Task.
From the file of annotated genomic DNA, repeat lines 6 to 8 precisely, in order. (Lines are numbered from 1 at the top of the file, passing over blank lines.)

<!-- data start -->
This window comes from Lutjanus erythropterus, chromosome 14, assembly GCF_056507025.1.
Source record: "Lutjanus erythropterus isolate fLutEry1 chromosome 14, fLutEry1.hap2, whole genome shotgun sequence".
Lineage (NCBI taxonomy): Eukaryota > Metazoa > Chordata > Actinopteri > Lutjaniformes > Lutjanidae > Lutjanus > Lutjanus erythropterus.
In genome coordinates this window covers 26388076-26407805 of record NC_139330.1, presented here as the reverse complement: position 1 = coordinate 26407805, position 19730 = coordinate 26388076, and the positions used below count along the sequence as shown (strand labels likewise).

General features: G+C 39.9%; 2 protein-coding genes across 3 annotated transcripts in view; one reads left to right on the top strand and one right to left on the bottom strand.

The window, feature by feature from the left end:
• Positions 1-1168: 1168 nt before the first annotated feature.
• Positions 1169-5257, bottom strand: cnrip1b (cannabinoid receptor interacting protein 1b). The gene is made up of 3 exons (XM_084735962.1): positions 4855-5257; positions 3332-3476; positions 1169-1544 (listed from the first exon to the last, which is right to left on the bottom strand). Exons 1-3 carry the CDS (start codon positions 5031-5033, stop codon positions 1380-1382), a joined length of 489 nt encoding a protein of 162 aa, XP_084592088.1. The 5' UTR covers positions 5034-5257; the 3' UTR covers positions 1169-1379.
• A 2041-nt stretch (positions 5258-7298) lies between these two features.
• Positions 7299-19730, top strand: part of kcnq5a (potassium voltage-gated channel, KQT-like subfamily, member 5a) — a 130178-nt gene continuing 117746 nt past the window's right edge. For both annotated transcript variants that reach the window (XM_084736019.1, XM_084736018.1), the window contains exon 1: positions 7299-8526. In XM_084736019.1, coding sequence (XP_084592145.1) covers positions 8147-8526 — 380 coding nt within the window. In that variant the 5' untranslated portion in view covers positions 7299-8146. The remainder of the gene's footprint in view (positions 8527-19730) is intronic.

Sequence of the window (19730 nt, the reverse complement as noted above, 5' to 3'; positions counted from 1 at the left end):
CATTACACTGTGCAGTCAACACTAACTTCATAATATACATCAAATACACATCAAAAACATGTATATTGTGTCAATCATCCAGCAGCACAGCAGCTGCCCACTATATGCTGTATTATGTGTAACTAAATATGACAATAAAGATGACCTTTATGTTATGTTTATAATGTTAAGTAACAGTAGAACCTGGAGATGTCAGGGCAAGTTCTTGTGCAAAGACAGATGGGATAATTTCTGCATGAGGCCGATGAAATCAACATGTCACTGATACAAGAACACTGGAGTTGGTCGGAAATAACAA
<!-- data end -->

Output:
The window, feature by feature from the left end:
• Positions 1-1168: 1168 nt before the first annotated feature.
• Positions 1169-5257, bottom strand: cnrip1b (cannabinoid receptor interacting protein 1b). The gene is made up of 3 exons (XM_084735962.1): positions 4855-5257; positions 3332-3476; positions 1169-1544 (listed from the first exon to the last, which is right to left on the bottom strand). Exons 1-3 carry the CDS (start codon positions 5031-5033, stop codon positions 1380-1382), a joined length of 489 nt encoding a protein of 162 aa, XP_084592088.1. The 5' UTR covers positions 5034-5257; the 3' UTR covers positions 1169-1379.